Advances in sensing technology pay benefits across the upstream industry.
Devices designed specifically for ultra-sensitive vibration sensing offer advantages for existing products such as those used in the oil and gas industry that employ a “gap change” model. The new HP micro-electromechanical sensor (MEMS) accelerometer architecture was designed with increased sensitivity and small form factors in mind, as well as very low drift characteristics and the robustness to operate in high- and low-energy environments. Initial designs are capable of withstanding more than 2,000 g forces and even greater transience. This architecture offers several usage possibilities.
By leveraging the very low drift characteristics of the MEMS, this sensing technology was initially mooted as an inertial navigation chip capable of tracking and identifying high-value items in global supply chains, geo-ring fencing, and other location-based applications where absolute positioning systems were unavailable and relative positioning based on origin were appropriate. One suggested application was to leverage the sensing technology to allow operators to “recreate” lost land pipeline maps. Capturing the coordinates of each pipe in three dimensions with very limited disruption to operations is a solution to a vexing problem. Advances in high-density solid-state memory means the storing of sensed data is not necessarily constrained by the need to transmit that data immediately.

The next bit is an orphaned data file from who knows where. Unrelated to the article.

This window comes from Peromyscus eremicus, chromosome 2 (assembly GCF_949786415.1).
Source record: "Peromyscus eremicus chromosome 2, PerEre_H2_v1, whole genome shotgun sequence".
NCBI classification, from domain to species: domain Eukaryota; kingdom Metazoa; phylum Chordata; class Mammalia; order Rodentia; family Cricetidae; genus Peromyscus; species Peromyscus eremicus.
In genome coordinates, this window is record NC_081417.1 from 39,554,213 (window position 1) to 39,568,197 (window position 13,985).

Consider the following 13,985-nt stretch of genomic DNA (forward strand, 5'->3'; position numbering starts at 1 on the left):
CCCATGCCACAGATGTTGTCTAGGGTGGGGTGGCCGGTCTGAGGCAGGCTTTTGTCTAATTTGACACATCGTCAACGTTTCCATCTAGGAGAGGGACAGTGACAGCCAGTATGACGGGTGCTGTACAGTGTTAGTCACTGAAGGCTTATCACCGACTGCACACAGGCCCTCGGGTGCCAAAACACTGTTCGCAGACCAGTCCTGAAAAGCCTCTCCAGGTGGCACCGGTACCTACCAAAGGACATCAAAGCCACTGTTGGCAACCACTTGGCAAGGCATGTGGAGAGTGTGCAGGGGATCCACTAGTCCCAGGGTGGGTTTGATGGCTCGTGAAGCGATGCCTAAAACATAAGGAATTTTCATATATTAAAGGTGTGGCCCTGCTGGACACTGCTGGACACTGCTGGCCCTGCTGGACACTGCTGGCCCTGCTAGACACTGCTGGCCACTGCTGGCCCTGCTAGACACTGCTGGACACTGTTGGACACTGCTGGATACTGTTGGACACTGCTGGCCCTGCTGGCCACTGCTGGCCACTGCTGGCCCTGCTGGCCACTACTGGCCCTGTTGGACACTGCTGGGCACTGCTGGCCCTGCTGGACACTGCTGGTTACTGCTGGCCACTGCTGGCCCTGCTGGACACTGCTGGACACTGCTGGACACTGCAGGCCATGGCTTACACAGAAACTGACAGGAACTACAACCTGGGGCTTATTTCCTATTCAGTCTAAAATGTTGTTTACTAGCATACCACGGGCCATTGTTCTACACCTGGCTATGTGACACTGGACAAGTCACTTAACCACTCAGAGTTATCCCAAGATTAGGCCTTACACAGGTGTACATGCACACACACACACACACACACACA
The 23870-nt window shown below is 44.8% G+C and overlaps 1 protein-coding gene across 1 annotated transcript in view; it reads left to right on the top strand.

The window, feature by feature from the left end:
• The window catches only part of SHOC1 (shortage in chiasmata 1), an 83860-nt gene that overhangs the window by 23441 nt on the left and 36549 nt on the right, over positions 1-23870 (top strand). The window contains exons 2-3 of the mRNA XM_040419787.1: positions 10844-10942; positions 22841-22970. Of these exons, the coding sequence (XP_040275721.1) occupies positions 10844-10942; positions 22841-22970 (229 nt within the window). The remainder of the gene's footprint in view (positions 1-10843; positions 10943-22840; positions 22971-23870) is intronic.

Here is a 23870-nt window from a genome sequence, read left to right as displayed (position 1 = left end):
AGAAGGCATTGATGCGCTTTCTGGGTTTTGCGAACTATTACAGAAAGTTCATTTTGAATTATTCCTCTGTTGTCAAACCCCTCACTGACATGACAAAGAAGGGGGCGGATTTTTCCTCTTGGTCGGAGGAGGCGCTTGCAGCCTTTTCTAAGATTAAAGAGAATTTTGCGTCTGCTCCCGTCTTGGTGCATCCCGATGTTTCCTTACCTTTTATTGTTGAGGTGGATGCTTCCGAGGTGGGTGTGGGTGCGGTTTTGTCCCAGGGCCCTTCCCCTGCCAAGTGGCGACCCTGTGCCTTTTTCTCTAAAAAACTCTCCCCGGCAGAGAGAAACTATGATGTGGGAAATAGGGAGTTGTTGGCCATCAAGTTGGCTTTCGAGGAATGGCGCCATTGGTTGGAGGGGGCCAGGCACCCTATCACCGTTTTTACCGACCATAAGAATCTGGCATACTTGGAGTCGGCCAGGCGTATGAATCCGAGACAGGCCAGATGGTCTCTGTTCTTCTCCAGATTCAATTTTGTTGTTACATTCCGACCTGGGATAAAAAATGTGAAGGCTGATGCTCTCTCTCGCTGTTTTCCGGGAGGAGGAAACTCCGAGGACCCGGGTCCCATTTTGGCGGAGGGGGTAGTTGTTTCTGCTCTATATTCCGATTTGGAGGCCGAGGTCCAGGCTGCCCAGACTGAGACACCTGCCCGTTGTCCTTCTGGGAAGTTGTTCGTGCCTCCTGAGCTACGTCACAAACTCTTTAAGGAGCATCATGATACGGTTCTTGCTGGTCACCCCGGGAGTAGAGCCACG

Wireless sensing systems also can be used to detect vibration changes in rotating and reciprocating equipment to help better identify changes in equipment behavior, a core tenet of condition-based monitoring. Engineers can retrofit equipment with wireless sensors at multiple points to show changes developing, not at discrete points, but across the entire equipment real estate as harmonics migrate and precess with time.
The same principle of introducing external webs or sensor nets capable of detecting small changes in induced behavior applies equally to static infrastructure such as valves, risers, and flowlines. By tuning the sensor to specific monitored frequencies, the possibility of deducing flow regimes within closed systems at any point in that system becomes of real value.
Sensing is, of course, only part of the story. With increased sensing comes increased data volume. Challenges exist today in detecting and deriving value from current data volumes; multiplying that volume by orders of magnitude can be limiting. However, complementary research into the potential transmission demands or local storage/retrieval of generated data and the aggregation and interpretation of large numbers of simultaneous data streams offsets this limitation, which will result in easier and faster deployment.
Given the limitations in coverage of any process/equipment, the most effective approach would be to characterize the various operational modes the process exhibits, correlate this to observed or known conditions, work back through the data to look for indicators of onset of change, and then mine incoming data for those or similar patterns.
Understanding the implications of sample intervals and aliasing is important. The primary risk is that the patterns indicating change onset occur at such a radically different interval to the sample interval that, in effect, no indicators exist within the data.
In tests, three-phase flow through a wellhead monitored for pressure volume temperature exhibited variable flow “regimes” under common choke settings. The only variable was fluid composition, and though patterns and correlations were difficult to extract, the flow regimes became more obvious using visual analytical tools.